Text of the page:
State Ex Rel. Yellow Cab Service, Inc. v. Sup. Ct. for King Cty.

Annotate this Case

53 Wn.2d 644 (1959)

333 P.2d 924

THE STATE OF WASHINGTON, on the Relation of Yellow Cab Service, Inc., Plaintiff, v. THE SUPERIOR COURT FOR KING COUNTY, Lloyd Shorett, Judge, Respondent.[1]

No. 34929.

The Supreme Court of Washington, En Banc.

January 8, 1959.

*645 Little, LeSourd, Palmer, Scott & Slemmons, for relator.

Bassett, Davies & Roberts, for respondent.


This is an application for a writ of mandate sought by the relator, Yellow Cab Service, Inc., a Washington corporation, to direct the superior court of King county to take jurisdiction of its action against the International Brotherhood of Teamsters (hereinafter referred to as the union) to enjoin the picketing of its premises. The union successfully attacked the superior court's jurisdiction over the relator's action on the ground that the only proper forum was the National Labor Relations Board.

Some background on the controversy between the relator and the union is necessary. Until 1955, the Yellow Cab company in Seattle was a partnership. During 1955 and 1956, a plan of liquidation was put into effect, under which all of the taxicabs were sold to some one hundred eighteen individual Washington corporations independent in ownership from the relator corporation and from the original partnership. These one hundred eighteen individual corporations, most of which purchased just one taxicab, then undertook the functions of operating their respective taxicabs. All taxicabs were purchased under conditional sales contracts from the partnership, none of which has been completely paid off as yet.

The trial court found that the relator corporation was organized for two purposes: (1) for service to the one hundred eighteen individual taxicab operators, and (2) for assurance to the partnership that the taxicabs it had sold would ultimately be paid for. The relator corporation is controlled by the original partnership.

The central dispatching facilities were transferred to the relator. The relator also furnishes for the individual taxicab operators accounting and bookkeeping services, advertising services, and services as a bargaining agent for insurance upon all of the taxicabs. From the partnership the *646 relator has derived certain exclusive contractual rights for Yellow Cabs to pick up arriving passengers at the Seattle railroad terminals, airports, and passenger steamship docks. The relator holds and owns the Yellow Cab color rights, and the good will attached to the name of the Yellow Cab company, and grants their use to the individual taxicab operators.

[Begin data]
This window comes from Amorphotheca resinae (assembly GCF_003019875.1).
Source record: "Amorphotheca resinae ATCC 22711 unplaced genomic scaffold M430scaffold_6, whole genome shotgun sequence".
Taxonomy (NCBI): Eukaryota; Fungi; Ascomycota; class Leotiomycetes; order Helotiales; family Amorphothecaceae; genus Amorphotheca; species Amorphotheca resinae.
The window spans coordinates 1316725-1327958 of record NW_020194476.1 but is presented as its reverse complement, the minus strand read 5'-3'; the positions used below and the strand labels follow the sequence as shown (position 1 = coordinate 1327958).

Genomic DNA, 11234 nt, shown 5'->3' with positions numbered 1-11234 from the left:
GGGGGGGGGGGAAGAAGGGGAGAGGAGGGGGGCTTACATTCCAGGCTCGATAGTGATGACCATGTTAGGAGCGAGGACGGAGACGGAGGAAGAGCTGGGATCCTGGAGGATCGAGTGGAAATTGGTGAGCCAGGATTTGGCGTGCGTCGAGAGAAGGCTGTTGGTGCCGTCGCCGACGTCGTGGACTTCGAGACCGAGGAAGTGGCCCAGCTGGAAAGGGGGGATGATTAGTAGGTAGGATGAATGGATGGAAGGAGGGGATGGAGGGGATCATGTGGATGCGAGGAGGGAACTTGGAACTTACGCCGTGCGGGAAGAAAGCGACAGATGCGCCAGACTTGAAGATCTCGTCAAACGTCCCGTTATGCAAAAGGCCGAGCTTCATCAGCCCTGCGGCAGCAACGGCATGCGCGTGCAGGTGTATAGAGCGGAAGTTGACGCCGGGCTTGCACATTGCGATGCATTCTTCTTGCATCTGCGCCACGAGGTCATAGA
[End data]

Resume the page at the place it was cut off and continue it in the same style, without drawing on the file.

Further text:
As security during the period in which the taxicabs are being paid for, the partnership retains, through its conditional sales contracts, a considerable control over the quality of the Yellow Cab service. The conditional sales agreements give the partnership the right to repossess taxicabs if their operators are guilty of breaches of good operating procedure as defined by the directors of the relator corporation, though, in practice, no such repossession has taken place. Matters of operating procedure and discipline of taxicab operators are handled through an operating committee of all of the operators, plus the representatives of the relator. Power to discipline operators is sometimes delegated by the operating committee to a "personnel manager" supplied by the relator.

In 1956, the relator and all of the operators bargained together with the union in making a contract which all parties signed. This contract terminated on June 1, 1958. The relator claims that it has accepted the union contract offered this year, and that many of the independent operators have also done so. The union, it is charged, has refused to sign the contract with the relator or any of the operators until some twenty to thirty of the operators, who have not at this time accepted the offered contract, be persuaded, or compelled, to accept it. Furthermore, the relator charges that as a result of the union's dispute with these twenty to thirty operators the union is picketing the relator's place of business in Seattle, and such picketing has caused relator's crew of dispatchers to leave their jobs and remain away until such time as all of the taxicab operators, along with relator, agree to the union's contract. The relator, therefore, claims that it has no part in whatever labor dispute now exists, and that the picketing of its premises can properly be enjoined.

*647 The merits of this case were never determined in the superior court, due to that court's decision that it did not have jurisdiction to proceed with the case. The superior court decided that the Yellow Cab system was in interstate commerce and that the case presented a labor dispute affecting interstate commerce over which the National Labor Relations Board would have jurisdiction. Relying on Guss v. Utah Labor Relations Board (1957), 353 U.S. 1, 1 L.Ed. (2d) 601, 77 S. Ct. 598, the superior court held that the federal jurisdiction over this case was exclusive and pre-empted the state court's jurisdiction.